On the interstate I had to put the gas to the floor to speed up and get past someone then after that the vehicle shook and vibrated when I slowed down.
My car has 164000 miles.
My car has an automatic transmission.
Hello. The imbalance of rotating parts on a car, such as your wheel and tire assemblies, is a function of speed but also "positioning". When you were traveling at a steady state rate, say 65 MPH, the suspension was clearly capable of withstanding whatever residual imbalance exists in the rotating assemblies and thus the residual imbalance is essentially invisible to you (not felt).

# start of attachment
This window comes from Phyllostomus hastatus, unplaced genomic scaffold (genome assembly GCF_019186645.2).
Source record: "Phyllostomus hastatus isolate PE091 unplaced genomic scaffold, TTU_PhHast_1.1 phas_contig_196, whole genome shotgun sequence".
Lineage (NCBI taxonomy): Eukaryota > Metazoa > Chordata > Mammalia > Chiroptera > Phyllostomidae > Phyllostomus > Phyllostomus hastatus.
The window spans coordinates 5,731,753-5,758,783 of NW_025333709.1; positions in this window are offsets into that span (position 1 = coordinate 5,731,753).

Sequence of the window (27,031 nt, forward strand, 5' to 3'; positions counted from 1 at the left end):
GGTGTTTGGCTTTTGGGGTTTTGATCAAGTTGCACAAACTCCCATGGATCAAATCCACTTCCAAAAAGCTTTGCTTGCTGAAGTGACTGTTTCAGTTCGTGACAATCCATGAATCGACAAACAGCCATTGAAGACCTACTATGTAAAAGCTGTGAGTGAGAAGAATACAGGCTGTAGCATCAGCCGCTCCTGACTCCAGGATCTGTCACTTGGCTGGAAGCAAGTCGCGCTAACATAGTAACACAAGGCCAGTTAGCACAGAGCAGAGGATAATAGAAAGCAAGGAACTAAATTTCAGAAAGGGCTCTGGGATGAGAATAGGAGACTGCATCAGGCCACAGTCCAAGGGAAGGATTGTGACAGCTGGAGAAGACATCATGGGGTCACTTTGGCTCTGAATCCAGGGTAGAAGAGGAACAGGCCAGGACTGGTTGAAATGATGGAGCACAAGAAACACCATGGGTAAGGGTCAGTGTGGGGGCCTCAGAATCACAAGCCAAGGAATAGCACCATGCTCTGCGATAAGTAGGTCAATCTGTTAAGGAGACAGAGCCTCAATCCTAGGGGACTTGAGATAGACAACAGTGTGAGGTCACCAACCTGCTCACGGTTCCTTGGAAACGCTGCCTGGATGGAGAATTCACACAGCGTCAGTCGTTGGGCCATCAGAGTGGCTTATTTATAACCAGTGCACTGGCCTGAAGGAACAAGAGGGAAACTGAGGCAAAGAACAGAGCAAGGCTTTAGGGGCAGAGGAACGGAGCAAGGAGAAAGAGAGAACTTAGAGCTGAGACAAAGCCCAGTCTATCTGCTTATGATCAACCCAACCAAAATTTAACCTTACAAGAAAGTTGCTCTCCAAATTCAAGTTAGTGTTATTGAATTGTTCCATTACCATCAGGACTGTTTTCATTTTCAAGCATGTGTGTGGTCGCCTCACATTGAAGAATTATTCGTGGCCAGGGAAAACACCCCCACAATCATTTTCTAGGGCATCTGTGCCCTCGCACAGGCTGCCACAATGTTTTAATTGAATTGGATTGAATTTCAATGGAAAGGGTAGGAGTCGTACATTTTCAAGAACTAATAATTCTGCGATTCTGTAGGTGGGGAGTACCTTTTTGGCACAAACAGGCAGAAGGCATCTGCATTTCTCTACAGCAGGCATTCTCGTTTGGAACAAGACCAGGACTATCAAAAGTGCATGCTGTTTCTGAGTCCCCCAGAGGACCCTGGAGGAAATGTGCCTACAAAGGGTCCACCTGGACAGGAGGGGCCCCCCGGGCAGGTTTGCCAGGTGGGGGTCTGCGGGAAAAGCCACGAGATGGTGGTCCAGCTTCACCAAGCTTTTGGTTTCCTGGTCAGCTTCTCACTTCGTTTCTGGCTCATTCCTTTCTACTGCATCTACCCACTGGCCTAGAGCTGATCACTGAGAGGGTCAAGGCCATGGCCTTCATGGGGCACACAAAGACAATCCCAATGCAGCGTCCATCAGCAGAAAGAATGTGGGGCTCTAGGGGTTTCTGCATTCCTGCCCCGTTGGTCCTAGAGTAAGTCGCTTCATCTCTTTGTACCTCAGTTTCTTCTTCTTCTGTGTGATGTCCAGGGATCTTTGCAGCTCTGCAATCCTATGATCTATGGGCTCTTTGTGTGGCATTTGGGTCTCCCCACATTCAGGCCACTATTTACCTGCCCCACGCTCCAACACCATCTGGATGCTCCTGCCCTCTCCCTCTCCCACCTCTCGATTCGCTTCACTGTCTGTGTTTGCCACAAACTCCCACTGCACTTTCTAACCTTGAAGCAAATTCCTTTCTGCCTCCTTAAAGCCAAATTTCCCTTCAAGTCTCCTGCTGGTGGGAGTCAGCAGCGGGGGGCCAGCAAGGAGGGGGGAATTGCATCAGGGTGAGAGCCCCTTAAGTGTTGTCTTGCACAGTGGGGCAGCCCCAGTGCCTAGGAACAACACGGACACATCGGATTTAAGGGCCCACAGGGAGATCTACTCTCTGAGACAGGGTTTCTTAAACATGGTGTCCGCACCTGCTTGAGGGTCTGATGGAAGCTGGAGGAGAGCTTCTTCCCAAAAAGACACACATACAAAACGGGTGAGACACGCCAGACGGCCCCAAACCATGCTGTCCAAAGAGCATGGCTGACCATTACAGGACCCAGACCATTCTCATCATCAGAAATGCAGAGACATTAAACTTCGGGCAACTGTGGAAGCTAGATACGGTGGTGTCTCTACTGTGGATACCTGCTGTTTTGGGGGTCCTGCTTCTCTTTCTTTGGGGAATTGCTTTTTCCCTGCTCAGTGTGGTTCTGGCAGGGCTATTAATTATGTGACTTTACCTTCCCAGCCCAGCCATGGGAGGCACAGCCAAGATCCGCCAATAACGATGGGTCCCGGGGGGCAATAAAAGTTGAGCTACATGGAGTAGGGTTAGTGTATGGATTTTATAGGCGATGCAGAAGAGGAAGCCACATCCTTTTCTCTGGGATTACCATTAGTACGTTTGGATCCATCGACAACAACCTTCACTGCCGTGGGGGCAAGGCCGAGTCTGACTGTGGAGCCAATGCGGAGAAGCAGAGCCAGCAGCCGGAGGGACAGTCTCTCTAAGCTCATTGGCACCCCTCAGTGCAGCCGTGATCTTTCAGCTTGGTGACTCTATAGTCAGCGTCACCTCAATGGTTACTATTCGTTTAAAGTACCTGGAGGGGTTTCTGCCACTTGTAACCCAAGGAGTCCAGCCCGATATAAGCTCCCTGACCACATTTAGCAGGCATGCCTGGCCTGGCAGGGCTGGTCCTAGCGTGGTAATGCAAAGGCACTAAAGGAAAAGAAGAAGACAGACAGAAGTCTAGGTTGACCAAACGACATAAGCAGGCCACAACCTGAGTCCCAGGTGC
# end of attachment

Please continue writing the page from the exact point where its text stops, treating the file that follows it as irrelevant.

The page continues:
Nothing that rotates on a car is ever perfectly balanced. Rather, the components are balanced just to the point where the residual imbalance creates ONLY vibration that is below the threshold of detection. The imbalance is there; it's so small though your car suspension doesn't transmit it through (the steering) wheel or vehicle frame. What is happening in your case when you suddenly accelerate and then completely unload the drive train (by taking your foot off the gas and coating) is you are changing the position of the rotating elements (wheels and tires) such that the imbalance that does exist is "magnified" and thence transmitted through the vehicle. The practical causes of this are worn tires and worn suspension parts that are not holding the wheel/tire assemblies in the same fixed position during coasting as during acceleration. That is the likely cause.
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